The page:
To read more about this cultivar's attributes, I previously posted a profile of Time Stopper in 2017:
Every season I seem to have one daylily that goes above and beyond in performance with re-bloom and length of bloom. In 2019 it was "Time Stopper." This beauty grew to a height taller than I had ever seen before (58") and it bloomed the longest of any daylily in my garden. Bloom started on June 15 and continued through September 15. Perhaps it was all that rain we had! Time Stopper is a hardy, reliable plant that grows vigorously in a northern climate without any special fuss or care.
To read more about this cultivar's attributes, I previously posted a profile of Time Stopper in 2017:
Most of my 2019 gardening season was spent downsizing. Although these daylilies were hard for me to give up, they now have new homes with friends and family, and I can still visit them. And just so you know, I still have way more daylilies than any one person needs.
The first photo is 'Lies and Lipstick.' The other photos are in alphabetical order: 'Bluegrass Music,' 'Bordeaux Beauty,' 'Dipped in Ink,' 'Dragon's Eye,' 'Double Charm,' 'Elizabeth Salter,' 'Gentle Shepherd,' 'Grecian Gown,' 'Greedy Governor,' 'Heavenly Beginnings,' 'Heaven's Pride,' 'Larry Grace,' 'Lies and Lipstick,' 'May May,' 'Mexican Magic,' 'Miss Jessie,' 'Patty in Pinstripes,' 'Siloam Double Classic,' 'Star of Fantasy,' 'Startle,' 'Wayne Felgar,' and 'Will Return.'
Cardiff is a seaside city in southeast Wales in the UK. Not only is Cardiff the largest city, but it is also the capital of Wales. Several building construction projects were going on in Cardiff during my visit, so the cityscape is in flux.
I had never eaten breakfast in a castle -- well, cross that off my list! I enjoyed a traditional Welsh breakfast in Cardiff Castle while listening to melodic harp and guitar music in addition to Welsh folk songs. I also toured the medieval Gothic Cardiff Castle complex that was built in the 11th century. My second photo shows the 'arrow-loops' or 'arrow-slits' in the castle. They are narrow openings or crosses set inside walls and towers enabling defenders to launch arrows at potential invaders or attackers. It's hard to wrap your head around that concept in 2019...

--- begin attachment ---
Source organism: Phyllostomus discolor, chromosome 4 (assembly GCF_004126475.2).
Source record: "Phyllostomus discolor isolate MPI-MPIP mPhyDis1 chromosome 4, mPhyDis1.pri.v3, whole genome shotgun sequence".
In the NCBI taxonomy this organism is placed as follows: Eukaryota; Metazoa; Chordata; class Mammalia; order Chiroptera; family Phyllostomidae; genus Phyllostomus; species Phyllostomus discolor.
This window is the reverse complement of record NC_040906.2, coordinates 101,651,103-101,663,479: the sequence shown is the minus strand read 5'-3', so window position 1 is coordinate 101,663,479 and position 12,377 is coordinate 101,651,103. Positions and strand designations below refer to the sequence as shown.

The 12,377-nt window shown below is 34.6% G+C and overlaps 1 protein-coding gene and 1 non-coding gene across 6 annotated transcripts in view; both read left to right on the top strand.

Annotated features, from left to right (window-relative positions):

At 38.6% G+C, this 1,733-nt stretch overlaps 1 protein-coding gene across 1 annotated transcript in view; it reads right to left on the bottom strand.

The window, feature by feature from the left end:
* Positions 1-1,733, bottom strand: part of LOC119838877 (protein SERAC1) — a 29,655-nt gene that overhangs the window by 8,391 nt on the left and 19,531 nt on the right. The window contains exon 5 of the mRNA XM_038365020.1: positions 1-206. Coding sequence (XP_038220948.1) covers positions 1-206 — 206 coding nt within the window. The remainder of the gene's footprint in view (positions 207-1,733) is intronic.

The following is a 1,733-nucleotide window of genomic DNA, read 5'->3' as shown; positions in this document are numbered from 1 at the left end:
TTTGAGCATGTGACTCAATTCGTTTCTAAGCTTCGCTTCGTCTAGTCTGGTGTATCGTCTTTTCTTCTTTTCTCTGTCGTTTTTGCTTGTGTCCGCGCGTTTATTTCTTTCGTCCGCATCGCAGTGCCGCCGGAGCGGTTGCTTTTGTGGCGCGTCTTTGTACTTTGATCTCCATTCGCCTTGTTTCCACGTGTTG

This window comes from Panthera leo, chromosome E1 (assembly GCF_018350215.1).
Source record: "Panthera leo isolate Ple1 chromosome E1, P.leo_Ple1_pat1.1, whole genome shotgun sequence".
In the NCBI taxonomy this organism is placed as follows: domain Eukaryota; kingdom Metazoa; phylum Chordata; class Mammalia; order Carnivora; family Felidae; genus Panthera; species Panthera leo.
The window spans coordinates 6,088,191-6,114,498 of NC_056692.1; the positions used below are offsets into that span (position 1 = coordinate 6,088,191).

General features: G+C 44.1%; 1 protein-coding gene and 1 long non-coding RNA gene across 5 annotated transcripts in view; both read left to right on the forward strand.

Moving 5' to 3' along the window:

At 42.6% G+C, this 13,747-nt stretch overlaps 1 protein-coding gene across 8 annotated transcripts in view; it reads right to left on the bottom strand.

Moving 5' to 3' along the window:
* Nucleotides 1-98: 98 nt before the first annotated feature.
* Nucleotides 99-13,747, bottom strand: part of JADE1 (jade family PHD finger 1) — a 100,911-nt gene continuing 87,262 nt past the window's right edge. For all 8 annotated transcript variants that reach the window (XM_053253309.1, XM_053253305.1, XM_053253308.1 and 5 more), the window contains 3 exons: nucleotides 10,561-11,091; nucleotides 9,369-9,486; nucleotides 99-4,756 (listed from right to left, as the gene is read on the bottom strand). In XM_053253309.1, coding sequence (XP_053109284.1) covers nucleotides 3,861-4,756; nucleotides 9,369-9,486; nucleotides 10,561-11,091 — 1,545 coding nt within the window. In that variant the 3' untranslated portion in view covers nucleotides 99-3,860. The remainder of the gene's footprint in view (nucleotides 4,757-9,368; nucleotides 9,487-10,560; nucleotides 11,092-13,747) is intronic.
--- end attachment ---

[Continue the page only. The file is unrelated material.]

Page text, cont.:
Cardiff Castle is rented out for parties, weddings and even as a filming location, in addition to the tour revenue. This helps defray the cost of castle upkeep. So I guess you'd call it a "working" castle.
The last photo is of the Cardiff waterfront. While at Cardiff Bay I also saw the Senedd - the National Assembly for Wales, the Wales Millennium Centre, and the Pierhead Building. A carnival was in full-swing at the waterfront, so there was music and activity well into the evening.
'Tantra Boogie' is a rock star! This cultivar is tall, tough, consistent, prolific, and the blooms are girly, twirly, and gorgeous. Wisconsin-bred, this dormant tetraploid daylily thrives in crazy weather extremes. Hybridized by Linda Ball (2010), Tantra Boogie bloomed non-stop last summer in my garden from July 15 to August 14. Tantra is an unusual form-crispate that grows 40" tall and the blooms are between 5-1/2" to 6" in size. During peak season it puts on quite a show. So if you want a fuss-free northern plant Tantra Boogie fills the bill. Plant it anywhere, ignore it, and this is what you get.
Are there any other gardeners out there that dislike black walnut trees as much as I do? We have cut down quite a few black walnut trees on our own property, but are still surrounded by many more of them. Every fall the trees drop black walnuts in our yard and on the road in front of our house. You can hear the loud 'pop, pop, pop, pop' of the shells being crushed as the cars drive over them. It sometimes sounds like a machine gun!